Buying a new house is never an easy thing. You have to give a loan company your information, and let them delve deep into your paper trails, and pull out the insides. After all the back and forth, fees, phone calls, and aggravation, you are now tasked with packing up your belongings with the motivation of the worst hoarder alive.
You shove the bags, the boxes, the pets, the kids, and the appliances into every nook and cranny possible to transport from point A to point B. This outcome is absolutely satisfying once the clutter, cobwebs, and dust clears, and this was the exact impasse that I had arrived at when I discovered my own Charlotte’s web.
I had never been too fond of spiders. I was always the one screaming for the hills, or for my husband Jonathan, when one crossed my path. No matter how big or small they were, no matter how many lizards, frogs, roley-polies, or lightning bugs I caught as a child, I could never seem to shake my arachnophobia. Too many legs and fangs. It was just unnatural!
So, while standing right outside the front door, I turned my head to find the largest garden spider I had ever seen, hanging on a web a mere two feet from my already-haggard face. I quickly pulled back, but instead of kicking up dust as I usually did when encountering beings of the eight-legged kind, I stopped to stare at the intricate web she had built.
It stretched from the brick to the bushes, to the window, and up to the awning of the roof. It was covered in insect corpses, and Ms. Charlotte was munching on a dead wasp. I was glad to see it, because along with a spider, the wasp was another creature I particularly didn’t care for.
“Well, I’ll leave her alone for now. She’s doing me a favor,” I thought.
The next morning, Charlotte was there again, and she had done her housekeeping. The web was free from spider leftovers, and gleamed brightly with the sun reflecting through the dew drops. “That’s so pretty!” I exclaimed to her aloud. Look at me moving up in the world, and talking to my greatest foe. One should be so proud.
The days went on, and each day included a visit to Ms. Charlotte. I didn’t mind her so much anymore. I’m an avid flower gardener with a green thumb, and I thought having my own tiny personal exterminator was just fascinating, even if it was of the unconventional type.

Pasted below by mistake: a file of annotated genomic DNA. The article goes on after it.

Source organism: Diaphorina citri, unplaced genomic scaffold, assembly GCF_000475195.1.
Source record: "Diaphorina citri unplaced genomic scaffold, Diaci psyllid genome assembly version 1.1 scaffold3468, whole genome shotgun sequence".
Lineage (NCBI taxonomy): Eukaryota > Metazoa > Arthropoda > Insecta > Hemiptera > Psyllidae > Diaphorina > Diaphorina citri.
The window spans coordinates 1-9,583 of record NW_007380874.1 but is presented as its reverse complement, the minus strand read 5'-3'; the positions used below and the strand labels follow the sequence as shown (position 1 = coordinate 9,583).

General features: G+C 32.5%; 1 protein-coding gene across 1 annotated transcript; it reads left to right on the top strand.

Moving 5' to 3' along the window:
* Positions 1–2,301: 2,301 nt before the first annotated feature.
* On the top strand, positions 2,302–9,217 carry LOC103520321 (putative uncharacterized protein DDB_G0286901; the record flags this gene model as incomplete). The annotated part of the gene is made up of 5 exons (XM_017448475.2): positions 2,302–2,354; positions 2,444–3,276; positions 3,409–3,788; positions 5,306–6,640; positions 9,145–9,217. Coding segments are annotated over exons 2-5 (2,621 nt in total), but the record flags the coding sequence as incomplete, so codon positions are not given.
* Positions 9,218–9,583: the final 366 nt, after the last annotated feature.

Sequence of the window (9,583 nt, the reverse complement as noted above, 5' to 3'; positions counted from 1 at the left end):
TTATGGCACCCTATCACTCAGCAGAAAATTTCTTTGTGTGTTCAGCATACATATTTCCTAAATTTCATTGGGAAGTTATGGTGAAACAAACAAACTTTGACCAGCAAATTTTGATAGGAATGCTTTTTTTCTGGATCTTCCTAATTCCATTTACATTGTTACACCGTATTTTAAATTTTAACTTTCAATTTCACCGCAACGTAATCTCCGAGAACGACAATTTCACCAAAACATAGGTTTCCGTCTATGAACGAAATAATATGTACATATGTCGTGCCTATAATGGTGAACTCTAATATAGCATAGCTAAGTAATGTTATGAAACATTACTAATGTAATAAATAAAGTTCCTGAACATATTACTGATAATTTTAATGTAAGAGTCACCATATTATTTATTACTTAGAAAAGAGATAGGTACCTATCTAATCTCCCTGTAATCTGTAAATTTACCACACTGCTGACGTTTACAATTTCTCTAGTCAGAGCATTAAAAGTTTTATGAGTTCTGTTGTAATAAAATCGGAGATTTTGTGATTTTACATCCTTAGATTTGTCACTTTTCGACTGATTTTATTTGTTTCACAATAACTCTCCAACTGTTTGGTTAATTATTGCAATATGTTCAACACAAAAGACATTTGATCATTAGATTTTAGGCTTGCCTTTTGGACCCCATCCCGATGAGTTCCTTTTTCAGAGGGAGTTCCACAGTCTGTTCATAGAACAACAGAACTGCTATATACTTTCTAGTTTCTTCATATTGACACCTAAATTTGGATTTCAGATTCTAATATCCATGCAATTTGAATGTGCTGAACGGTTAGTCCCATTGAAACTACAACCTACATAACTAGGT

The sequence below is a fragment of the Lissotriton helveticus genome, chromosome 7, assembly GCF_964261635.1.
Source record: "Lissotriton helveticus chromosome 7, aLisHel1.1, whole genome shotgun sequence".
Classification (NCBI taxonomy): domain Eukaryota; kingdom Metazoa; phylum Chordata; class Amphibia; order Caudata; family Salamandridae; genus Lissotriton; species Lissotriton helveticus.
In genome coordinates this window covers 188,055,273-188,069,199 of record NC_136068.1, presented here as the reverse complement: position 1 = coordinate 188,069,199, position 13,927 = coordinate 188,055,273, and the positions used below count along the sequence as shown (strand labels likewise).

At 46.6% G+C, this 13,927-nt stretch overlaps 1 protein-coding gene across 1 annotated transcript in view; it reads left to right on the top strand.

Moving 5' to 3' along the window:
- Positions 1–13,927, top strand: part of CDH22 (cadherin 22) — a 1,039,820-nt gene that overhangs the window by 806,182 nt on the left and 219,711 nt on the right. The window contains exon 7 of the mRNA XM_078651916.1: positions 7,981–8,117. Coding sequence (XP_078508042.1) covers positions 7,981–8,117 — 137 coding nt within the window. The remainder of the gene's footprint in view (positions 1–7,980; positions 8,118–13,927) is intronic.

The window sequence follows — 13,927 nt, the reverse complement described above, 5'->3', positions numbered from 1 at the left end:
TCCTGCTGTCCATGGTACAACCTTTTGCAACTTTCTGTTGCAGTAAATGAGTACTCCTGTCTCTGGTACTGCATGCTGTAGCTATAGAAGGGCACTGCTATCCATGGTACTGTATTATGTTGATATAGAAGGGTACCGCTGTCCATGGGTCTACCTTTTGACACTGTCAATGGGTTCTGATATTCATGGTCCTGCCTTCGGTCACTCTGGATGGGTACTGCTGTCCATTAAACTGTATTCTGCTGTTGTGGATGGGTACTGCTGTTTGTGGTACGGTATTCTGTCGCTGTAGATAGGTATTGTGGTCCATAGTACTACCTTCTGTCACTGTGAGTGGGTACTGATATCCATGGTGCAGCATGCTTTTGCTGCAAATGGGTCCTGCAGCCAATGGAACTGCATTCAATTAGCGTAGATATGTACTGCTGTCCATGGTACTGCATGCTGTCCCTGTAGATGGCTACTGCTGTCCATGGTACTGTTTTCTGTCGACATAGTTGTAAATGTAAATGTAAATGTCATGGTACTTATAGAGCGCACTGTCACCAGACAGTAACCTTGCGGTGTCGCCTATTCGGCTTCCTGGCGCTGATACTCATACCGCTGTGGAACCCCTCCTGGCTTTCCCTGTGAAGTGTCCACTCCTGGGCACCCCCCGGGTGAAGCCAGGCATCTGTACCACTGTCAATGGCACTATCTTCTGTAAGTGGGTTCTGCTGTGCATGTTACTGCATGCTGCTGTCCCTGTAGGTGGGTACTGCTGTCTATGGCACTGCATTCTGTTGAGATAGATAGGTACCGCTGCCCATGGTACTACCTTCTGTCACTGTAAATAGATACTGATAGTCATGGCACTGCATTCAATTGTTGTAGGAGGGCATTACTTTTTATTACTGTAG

Spring led into summer, and new growth made us decide to trim the hedges. They were overgrown, and hadn’t been seen to while the house had been on the market.
Charlotte was still on her web, but closer to the brick, which was strange since she always presented herself in that phenomenal web of hers. Upon further inspection, I noticed large pear-shaped objects hanging from the hedges.
“Stop!! Stop trimming the bushes!” I yelled to Jonathan at the top of my lungs. “Charlotte laid eggs! What do we do? Can we move them? Just don’t trim them near her web or her babies! Never mind! Just wait until the fall! Don’t touch the bushes!” Not one contradiction fell from his lips, but I’m willing to bet he got a good laugh at my expense.
The summer lingered a little longer, and finally the weather began cooling down. I had come to notice that Charlotte’s color was fading, and she was moving slower. She had laid her eggs, and the circle of life was almost complete. I’ll be danged if I didn’t sit on that front stoop, and blubber like a baby over that spider. She had become my friend, and brought me joy each day to see her.
Then the day came when I didn’t see her at all. I knew it was over, but still her babies remained. I worried over them through the cold months, and that loving man of mine always assured me the egg sacks were just fine.
I was standing on that stoop the other day, and felt something brushing against my scalp. At first, I thought it was just sweat because as everyone knows, middle aged women sweat worse as we get older. I pulled my hand away, and felt the sensation again. This time I reached up and plucked something out.
It was a tiny, yellow, little spider.
My Charlotte lives on,